This statement is available as a PDF here.
RESOLUTION OF FEDERAL CIVIL RIGHTS COMPLAINT RAISES THE BAR IN PROHIBITING MEDICAL DISCRIMINATION AGAINST PEOPLE WITH DISABILITIES DURING COVID-19 PANDEMIC
For Immediate Release
June 26, 2020
WASHINGTON, D.C. – Today, the U.S. Department of Health & Human Services Office for Civil Rights (OCR) announced the resolution of a federal complaint filed against Tennessee, one of nearly a dozen complaints filed by a coalition of national disability advocates – the Center for Public Representation, The Arc of the United States, Bazelon Center for Mental Health Law, Autistic Self Advocacy Network, Disability Rights Education and Defense Fund and Samuel Bagenstos — challenging states’ plans for rationing medical care during the COVID-19 pandemic as discriminating against people with disabilities. Medical rationing policies have disproportionately impacted Black people with disabilities, who have higher rates of COVID-19 infection and hospitalization. Today’s resolution sets a national precedent, with OCR building off earlier resolutions of complaints regarding Alabama’s and Pennsylvania’s plans and weighing in for the first time on the discriminatory impact of a number of provisions common in many states’ rationing plans.
The complaint against Tennessee, brought by the coalition of national disability advocates together with Tennessee advocates led by Disability Rights Tennessee and the Civil Rights Enforcement and Education Center (CREEC), alleged that Tennessee’s plan illegally excluded certain people with disabilities from accessing life-saving treatment like ventilators based on their disabilities and deprioritized others based on their disabilities. In response to the complaint and engagement with OCR, Tennessee has revised its “Guidance for the Ethical Allocation of Scarce Resources During a Community-Wide Public Health Emergency” to comply with federal disability rights laws and ensure that people with disabilities are not discriminated against even when public health emergencies, such as the COVID-19 pandemic, necessitate the rationing of scarce medical resources.
The following are key precedent-setting changes in Tennessee’s policy to avoid discrimination against people with disabilities:
- No Categorical Exclusions Based on Disability or Resource Intensity: An individual can no longer be excluded from medical treatment based solely on a diagnosed disability or the fact that an individual might require more time or resources to recover because they have a disability. This is the first time OCR has addressed resource intensity as a factor. Rather than making assumptions about a patient’s ability to respond to treatment based solely on stereotypes, medical personnel must perform an individualized assessment of each patient based on the best objective current medical evidence.
- No Long-Term Survivability Considerations: Due to this resolution,Tennessee is now the first state to explicitly eliminate longer-term survivability as a consideration in treatment decisions, changing its Guidance to allow medical personnel to consider only “imminence of mortality.” Survivability is a factor that can be fraught with speculation, mistaken stereotypes, and assumptions about the quality of life and lifespan of people with disabilities.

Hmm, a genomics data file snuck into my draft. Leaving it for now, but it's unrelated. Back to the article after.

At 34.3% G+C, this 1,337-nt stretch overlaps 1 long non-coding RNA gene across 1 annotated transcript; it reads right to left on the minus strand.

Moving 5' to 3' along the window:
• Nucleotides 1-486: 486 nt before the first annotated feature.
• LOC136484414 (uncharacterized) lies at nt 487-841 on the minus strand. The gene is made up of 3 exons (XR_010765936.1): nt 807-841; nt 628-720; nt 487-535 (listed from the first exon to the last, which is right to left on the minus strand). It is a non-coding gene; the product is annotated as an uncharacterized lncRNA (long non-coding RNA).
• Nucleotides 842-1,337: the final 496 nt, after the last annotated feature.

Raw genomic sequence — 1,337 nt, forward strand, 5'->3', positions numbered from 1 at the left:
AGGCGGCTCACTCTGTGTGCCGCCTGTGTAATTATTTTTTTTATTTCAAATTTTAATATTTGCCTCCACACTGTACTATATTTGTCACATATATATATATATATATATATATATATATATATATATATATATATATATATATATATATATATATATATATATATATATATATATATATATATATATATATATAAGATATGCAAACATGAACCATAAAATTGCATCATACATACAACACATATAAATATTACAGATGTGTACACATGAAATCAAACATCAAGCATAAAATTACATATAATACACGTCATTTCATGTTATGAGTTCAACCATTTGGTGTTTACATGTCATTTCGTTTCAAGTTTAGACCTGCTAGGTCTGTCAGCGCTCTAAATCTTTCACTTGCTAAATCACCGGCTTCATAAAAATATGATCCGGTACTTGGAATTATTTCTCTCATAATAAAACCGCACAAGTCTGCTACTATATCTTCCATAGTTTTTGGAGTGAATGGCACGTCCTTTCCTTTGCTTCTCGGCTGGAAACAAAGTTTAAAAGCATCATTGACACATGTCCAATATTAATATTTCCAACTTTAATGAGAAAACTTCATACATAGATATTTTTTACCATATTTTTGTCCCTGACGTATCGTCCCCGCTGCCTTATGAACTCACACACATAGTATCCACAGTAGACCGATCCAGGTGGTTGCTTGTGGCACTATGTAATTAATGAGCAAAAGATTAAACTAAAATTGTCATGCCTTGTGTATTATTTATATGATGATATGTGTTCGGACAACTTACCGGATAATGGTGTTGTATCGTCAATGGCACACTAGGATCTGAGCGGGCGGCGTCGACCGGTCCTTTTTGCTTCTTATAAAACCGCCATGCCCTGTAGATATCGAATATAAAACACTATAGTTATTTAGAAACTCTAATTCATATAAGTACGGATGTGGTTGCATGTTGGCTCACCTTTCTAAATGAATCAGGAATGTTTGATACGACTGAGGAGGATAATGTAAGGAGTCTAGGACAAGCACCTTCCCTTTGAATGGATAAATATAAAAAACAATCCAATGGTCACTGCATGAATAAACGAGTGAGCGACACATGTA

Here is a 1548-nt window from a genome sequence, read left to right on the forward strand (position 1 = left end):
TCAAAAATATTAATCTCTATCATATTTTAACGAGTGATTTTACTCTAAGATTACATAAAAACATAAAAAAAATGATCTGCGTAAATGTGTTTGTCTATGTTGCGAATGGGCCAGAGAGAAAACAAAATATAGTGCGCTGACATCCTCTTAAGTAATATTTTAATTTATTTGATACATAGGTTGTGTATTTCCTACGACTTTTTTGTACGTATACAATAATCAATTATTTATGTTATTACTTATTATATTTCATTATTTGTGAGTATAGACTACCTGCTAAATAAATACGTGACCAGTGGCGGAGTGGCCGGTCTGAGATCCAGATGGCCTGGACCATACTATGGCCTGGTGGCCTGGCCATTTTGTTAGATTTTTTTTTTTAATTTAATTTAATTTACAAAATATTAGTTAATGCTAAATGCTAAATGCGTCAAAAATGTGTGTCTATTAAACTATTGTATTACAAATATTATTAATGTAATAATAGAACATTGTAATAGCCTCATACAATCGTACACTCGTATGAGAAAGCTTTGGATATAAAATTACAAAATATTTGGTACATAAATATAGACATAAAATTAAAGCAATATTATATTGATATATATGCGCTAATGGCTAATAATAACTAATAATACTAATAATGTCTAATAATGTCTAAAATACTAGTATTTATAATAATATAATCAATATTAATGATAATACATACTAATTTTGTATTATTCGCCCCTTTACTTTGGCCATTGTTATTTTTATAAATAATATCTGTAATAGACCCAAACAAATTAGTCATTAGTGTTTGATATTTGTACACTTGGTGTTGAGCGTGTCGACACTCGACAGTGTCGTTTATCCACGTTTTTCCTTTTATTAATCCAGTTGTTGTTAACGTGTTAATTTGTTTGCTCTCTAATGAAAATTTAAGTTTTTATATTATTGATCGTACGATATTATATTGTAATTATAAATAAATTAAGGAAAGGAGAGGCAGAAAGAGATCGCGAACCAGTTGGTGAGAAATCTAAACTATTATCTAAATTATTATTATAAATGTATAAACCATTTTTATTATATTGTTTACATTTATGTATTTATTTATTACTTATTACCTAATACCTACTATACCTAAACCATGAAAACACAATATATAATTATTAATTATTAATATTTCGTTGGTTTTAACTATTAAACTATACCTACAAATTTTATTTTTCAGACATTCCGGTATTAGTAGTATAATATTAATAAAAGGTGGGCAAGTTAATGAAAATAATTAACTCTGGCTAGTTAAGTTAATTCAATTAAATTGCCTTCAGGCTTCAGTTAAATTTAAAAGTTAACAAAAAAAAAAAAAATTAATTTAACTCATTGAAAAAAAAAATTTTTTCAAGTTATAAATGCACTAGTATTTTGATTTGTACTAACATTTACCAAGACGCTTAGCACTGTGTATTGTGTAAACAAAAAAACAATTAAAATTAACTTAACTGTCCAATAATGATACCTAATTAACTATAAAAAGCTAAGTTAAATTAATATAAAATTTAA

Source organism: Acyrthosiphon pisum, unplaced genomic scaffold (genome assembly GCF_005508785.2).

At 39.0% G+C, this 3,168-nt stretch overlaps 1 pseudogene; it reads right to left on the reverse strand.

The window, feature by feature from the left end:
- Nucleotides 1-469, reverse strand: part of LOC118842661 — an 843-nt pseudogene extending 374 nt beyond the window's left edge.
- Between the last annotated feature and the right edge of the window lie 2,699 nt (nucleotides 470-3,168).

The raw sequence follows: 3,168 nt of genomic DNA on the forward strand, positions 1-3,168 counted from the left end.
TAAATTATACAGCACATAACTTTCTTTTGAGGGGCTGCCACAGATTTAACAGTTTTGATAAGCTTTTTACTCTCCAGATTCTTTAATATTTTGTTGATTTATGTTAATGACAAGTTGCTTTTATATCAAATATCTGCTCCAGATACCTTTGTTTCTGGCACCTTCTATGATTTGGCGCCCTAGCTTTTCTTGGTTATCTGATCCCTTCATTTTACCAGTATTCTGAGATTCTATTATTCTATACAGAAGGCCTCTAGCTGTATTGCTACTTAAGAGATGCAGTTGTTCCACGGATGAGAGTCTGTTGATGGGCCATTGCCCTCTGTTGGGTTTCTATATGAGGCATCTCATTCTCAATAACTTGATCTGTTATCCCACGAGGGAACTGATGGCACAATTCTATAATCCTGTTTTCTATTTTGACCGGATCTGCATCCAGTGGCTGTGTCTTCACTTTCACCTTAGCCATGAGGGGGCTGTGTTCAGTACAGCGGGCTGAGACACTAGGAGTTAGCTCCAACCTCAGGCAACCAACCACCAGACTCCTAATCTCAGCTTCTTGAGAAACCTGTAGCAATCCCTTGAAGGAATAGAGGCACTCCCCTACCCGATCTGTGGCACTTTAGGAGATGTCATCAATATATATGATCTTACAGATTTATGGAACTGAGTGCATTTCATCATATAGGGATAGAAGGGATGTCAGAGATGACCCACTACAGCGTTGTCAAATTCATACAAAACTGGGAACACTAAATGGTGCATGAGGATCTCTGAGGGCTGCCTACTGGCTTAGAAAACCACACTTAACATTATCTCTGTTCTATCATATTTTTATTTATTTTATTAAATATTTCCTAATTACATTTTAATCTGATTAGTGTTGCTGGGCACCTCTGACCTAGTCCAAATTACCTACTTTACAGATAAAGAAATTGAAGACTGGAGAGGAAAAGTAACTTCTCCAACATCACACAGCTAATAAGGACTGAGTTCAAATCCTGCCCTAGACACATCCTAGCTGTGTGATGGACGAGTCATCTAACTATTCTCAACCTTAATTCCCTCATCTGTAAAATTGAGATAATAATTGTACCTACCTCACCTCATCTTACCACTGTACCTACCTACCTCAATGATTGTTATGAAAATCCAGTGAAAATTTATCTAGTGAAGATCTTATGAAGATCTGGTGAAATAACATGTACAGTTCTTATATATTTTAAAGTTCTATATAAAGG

- Reasonable Modifications Required: Tennessee’s Guidance now requires hospitals to make reasonable modifications to the Sequential Organ Failure Assessment (SOFA)—the tool used to prioritize access to medical treatment—to avoid penalizing people with underlying conditions that are unrelated to their ability to benefit from treatment. This is the first time OCR has weighed in on modifications to assessment tools. It also requires hospitals and other long-term care facilities (such as nursing homes) to reasonably modify no-visitor policies when necessary to ensure equal access to care.
- Reallocation of Personal Ventilators Prohibited: Medical personnel may not reallocate the personal ventilator of a patient who uses a ventilator in their daily life to another patient whom the personnel deem more likely to benefit from the ventilator in receiving treatment. This is the first OCR resolution addressing this issue.
“Today’s OCR resolution makes clear that policies common in many states’ medical rationing plans – such as denying care based on the belief that disabled people take longer to recover or by using tools that penalize people for having disabilities that do not impact their ability to survive COVID19 – constitute illegal disability discrimination,” said Alison Barkoff, Director of Advocacy at the Center for Public Representation. “We hope that states will revisit their policies in light of today’s resolution.”
“This resolution makes major progress toward ensuring that people with disabilities have equal access to the care and tools necessary to fight COVID-19 infection,” said Shira Wakschlag, Director of Legal Advocacy and General Counsel at The Arc. “We are grateful to OCR for continuing to recognize the rights of people with disabilities during this pandemic and we will keep fighting for revisions to discriminatory policies that could mean the difference between life and death for people with disabilities.”
In addition to filing complaints with OCR, the national disability organizations have created resources to assist to assist stakeholders across the country in evaluating and advocating for non-discriminatory medical rationing plans at Center for Public Representation and The Arc.
For more information about today’s resolution, contact:
Alison Barkoff, Center for Public Representation
firstname.lastname@example.org or 202-841-7562
Kristin Wright, The Arc of the United States
email@example.com or 202-617-3271
Martie Lafferty, Civil Rights Education and Enforcement Center
firstname.lastname@example.org or 615- 913-5099